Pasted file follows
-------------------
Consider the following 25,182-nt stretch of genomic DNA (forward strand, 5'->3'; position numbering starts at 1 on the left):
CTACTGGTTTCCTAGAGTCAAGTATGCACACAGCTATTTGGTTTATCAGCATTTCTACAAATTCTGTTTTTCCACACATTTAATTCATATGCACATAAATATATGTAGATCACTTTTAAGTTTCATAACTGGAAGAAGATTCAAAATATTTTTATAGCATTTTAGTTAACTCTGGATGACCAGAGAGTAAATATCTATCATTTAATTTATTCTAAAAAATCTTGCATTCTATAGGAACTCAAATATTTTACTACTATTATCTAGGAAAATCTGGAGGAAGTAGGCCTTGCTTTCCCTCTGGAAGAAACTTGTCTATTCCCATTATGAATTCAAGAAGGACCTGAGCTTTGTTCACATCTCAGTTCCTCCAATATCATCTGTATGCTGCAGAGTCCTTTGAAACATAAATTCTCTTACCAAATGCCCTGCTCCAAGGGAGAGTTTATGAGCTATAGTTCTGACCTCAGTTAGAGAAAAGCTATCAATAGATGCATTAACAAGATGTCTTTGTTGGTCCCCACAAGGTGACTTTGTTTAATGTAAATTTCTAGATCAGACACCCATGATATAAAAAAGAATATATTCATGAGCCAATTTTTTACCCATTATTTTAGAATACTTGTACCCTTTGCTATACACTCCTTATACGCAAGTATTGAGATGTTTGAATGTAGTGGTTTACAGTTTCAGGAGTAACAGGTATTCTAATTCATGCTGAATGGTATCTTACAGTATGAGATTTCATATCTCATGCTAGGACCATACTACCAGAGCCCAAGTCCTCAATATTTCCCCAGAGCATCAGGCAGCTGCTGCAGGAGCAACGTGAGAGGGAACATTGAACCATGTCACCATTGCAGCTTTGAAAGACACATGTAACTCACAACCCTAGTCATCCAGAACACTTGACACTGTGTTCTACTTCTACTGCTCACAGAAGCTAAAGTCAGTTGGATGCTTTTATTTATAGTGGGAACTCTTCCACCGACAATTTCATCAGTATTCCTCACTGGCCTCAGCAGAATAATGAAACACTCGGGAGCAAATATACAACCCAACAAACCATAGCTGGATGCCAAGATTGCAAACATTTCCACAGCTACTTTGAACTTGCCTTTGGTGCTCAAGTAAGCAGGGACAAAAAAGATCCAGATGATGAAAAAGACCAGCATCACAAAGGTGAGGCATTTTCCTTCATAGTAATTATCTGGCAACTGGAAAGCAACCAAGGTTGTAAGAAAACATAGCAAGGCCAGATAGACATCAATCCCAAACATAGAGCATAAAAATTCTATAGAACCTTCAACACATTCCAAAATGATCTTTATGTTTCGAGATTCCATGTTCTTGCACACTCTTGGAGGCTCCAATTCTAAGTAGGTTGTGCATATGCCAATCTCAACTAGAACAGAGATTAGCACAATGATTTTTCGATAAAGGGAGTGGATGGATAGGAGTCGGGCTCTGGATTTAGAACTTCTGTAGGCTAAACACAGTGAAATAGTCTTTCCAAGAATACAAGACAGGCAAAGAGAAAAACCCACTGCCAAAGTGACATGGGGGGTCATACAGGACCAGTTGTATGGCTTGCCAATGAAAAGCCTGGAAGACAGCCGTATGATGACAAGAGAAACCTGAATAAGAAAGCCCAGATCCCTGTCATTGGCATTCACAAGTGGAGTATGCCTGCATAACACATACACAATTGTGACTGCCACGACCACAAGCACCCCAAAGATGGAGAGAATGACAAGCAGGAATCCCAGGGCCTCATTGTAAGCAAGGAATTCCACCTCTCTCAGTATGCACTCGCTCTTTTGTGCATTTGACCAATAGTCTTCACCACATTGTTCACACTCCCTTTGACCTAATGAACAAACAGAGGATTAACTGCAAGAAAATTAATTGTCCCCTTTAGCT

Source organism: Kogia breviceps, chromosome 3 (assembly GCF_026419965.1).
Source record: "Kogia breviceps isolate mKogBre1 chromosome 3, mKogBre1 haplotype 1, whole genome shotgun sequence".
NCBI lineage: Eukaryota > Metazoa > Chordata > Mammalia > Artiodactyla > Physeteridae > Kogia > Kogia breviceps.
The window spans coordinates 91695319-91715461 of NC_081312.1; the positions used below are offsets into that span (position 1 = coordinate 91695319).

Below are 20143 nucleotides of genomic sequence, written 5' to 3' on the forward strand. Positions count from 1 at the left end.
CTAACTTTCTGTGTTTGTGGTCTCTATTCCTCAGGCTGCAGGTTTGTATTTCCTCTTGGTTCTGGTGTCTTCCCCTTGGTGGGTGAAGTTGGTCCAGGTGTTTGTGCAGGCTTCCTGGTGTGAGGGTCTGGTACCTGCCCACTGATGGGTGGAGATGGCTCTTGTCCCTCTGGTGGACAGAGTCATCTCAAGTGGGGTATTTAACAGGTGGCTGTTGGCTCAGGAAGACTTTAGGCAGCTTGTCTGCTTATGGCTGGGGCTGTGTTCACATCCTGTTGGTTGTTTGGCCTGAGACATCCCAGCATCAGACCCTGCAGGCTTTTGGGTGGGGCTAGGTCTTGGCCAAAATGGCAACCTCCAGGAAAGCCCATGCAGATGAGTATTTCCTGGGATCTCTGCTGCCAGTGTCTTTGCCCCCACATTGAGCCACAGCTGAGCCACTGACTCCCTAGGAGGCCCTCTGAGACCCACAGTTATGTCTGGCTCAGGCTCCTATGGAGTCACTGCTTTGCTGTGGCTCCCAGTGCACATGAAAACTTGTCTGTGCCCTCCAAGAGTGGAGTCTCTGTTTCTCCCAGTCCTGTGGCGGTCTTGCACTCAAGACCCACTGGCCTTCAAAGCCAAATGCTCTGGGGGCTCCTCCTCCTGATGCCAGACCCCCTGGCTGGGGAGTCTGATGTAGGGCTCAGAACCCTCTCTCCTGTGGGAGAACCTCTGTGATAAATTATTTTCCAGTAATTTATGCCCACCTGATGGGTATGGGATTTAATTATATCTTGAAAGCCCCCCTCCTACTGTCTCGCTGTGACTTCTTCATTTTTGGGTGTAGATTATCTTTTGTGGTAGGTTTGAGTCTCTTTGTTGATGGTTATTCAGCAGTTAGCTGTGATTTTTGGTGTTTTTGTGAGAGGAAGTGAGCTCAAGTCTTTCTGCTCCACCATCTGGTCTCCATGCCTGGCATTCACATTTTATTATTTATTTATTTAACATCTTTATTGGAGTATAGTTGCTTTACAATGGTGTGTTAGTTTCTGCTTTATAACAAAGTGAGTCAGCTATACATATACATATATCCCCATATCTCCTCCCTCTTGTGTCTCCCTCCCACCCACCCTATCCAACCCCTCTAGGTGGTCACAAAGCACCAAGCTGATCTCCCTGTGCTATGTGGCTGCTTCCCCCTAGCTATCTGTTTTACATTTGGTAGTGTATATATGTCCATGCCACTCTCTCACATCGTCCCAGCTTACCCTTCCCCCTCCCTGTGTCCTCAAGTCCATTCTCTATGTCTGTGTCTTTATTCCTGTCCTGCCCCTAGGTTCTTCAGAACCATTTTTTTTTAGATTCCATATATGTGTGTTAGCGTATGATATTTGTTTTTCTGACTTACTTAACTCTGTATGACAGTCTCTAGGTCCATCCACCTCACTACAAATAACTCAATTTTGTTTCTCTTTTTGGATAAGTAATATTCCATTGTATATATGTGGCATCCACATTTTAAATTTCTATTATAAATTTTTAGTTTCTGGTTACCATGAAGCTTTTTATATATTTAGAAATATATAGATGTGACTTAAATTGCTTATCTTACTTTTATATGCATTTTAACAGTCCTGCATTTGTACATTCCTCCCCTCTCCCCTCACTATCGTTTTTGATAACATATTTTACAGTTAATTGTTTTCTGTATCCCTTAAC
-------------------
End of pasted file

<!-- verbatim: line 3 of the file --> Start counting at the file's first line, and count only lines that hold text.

Source organism: Kogia breviceps, chromosome 3 (assembly GCF_026419965.1).